Ciguatera (Fish Poisoning), El Niño, and Pacific Sea Surface Temperatures


Address correspondence to: S. Hales, Department of Public Health, Wellington School of Medicine, University of Otago, PO Box 7343, Mein St., Wellington, New Zealand; E-mail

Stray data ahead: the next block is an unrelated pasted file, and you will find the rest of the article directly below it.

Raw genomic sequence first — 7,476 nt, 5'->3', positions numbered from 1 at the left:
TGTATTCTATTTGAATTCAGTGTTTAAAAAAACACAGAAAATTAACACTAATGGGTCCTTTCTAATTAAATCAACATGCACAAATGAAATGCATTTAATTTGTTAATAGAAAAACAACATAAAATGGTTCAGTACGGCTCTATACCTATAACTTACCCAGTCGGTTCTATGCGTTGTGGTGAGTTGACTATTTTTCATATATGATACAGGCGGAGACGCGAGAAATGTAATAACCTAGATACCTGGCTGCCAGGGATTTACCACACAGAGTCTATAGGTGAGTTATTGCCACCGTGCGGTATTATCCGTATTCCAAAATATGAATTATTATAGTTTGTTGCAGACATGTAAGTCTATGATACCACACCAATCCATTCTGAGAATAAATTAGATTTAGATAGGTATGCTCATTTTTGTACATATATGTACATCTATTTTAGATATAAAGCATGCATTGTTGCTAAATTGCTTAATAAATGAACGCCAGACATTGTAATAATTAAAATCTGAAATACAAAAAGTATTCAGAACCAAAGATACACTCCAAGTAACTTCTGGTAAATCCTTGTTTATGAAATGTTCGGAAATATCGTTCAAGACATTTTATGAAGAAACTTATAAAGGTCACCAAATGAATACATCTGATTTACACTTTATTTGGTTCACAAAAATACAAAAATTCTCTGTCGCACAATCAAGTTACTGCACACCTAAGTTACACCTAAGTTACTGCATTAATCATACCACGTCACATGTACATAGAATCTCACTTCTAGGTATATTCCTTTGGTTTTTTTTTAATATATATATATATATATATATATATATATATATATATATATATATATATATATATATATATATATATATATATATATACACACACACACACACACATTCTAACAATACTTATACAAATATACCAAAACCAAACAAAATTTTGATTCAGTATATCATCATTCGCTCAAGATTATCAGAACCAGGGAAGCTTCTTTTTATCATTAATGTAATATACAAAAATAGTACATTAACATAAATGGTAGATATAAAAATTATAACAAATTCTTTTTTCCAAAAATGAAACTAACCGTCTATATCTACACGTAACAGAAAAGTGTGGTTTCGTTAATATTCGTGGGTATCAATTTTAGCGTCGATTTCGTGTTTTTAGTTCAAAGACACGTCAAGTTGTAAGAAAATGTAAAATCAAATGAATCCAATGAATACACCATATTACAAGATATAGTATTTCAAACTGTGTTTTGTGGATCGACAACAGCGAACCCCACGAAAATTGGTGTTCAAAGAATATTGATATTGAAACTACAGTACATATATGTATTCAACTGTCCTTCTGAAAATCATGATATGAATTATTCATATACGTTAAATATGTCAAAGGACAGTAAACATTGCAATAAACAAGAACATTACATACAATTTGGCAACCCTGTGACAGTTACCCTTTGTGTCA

ABSTRACT Ciguatera (fish poisoning) is the most frequent cause of human illness caused by ingestion of marine toxins. The toxins are ingested by herbivorous fish which feed on marine algae and are then passed up the food chain to humans eating reef fish. We have used a unique database of reported fish poisoning cases in the South Pacific islands to investigate the relationship between fish poisoning and El Niño Southern Oscillation, a periodic disruption of global climate that is associated with marked changes in rainfall, temperatures, and ocean currents. This provides an opportunity to study the effects of a strong climate signal on a sensitive ecosystem in a region that has been less subject to local human disturbance than most others. Using a mixed ecological study design, we calculated correlations between reports of fish poisoning in individual Pacific Islands, estimates of local sea surface temperature, and the Southern Oscillation Index. Strong positive correlations between the annual incidence of fish poisoning and local warming of the sea surface were found in a group of islands which experience warming during El Niño conditions. In another group of islands, which experience cooling of the sea surface during El Niño events, there were weaker negative correlations between fish poisoning and local sea surface temperature. The results are consistent with other evidence suggesting a close interdependence of marine ecosystems and climate. Increases in ciguatera may result if the climate continues to warm as a result of the enhanced greenhouse effect. Coral reefs have been under increasing pressure from human populations in recent years; ciguatera may be a sensitive indicator of environmental disturbance in tropical marine ecosystems.